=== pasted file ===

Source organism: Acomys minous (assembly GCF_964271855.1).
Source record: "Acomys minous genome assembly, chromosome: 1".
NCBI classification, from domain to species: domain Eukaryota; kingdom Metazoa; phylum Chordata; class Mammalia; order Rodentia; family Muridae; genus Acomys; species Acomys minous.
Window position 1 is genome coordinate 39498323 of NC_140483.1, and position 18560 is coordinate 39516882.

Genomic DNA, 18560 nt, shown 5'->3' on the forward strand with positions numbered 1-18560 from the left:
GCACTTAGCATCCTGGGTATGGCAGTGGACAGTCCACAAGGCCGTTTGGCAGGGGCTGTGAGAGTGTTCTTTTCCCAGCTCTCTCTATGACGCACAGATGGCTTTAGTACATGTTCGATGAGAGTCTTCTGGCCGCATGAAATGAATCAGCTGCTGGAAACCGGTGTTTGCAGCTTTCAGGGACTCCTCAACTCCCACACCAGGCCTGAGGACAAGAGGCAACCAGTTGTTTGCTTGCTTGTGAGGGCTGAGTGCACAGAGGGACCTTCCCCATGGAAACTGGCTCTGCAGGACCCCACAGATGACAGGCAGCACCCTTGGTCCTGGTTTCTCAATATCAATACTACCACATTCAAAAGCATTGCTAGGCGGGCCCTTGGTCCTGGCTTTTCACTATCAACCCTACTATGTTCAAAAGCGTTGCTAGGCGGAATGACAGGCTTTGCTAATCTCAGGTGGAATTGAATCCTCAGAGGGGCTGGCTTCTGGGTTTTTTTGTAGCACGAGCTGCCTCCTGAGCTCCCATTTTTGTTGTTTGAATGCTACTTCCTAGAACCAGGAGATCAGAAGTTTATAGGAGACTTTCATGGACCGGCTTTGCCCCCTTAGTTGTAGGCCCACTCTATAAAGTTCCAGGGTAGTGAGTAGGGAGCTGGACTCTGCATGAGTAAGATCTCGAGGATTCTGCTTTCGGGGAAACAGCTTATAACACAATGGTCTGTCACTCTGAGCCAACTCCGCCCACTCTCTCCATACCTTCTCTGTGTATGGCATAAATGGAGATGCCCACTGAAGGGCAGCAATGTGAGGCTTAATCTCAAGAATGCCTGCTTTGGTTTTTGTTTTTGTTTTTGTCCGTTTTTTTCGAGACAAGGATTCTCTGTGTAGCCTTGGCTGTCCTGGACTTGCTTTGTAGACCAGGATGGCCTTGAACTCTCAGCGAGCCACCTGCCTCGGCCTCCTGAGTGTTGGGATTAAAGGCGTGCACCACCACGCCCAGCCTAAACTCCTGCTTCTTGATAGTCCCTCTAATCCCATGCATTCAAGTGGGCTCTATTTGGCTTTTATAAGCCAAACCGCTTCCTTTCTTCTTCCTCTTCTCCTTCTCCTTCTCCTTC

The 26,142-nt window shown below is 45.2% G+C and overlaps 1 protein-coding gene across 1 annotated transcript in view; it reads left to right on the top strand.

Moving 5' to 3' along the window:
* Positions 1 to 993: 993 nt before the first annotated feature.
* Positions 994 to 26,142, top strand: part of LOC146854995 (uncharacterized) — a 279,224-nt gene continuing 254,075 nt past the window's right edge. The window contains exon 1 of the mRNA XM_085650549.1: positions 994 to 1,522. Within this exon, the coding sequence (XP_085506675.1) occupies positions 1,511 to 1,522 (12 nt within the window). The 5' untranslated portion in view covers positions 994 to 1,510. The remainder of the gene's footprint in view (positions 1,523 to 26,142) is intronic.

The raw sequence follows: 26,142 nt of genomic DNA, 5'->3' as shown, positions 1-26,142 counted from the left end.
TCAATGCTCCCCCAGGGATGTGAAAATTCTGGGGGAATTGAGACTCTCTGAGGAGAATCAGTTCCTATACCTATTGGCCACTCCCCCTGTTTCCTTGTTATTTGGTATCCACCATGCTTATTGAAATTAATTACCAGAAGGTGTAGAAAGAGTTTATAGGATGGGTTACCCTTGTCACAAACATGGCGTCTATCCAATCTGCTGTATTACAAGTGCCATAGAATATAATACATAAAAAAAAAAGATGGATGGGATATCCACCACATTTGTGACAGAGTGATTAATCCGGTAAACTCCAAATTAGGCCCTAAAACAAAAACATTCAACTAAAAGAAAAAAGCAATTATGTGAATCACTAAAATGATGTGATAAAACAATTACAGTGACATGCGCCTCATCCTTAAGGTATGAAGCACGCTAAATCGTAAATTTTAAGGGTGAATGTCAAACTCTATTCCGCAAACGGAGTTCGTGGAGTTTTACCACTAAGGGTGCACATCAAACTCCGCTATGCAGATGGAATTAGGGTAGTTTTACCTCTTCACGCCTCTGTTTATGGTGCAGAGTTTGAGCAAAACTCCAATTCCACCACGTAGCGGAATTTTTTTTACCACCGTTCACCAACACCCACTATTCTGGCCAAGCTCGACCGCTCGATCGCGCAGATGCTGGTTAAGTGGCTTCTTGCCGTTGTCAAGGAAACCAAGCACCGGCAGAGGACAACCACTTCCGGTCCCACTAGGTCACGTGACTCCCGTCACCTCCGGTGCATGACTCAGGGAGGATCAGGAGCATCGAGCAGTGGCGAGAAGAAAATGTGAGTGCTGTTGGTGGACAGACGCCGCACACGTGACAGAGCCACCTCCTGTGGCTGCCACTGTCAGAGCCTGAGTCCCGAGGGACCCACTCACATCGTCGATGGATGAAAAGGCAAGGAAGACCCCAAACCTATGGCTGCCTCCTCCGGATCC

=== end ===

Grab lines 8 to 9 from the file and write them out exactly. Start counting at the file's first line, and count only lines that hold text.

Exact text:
Moving 5' to 3' along the window:
* Positions 1 to 993: 993 nt before the first annotated feature.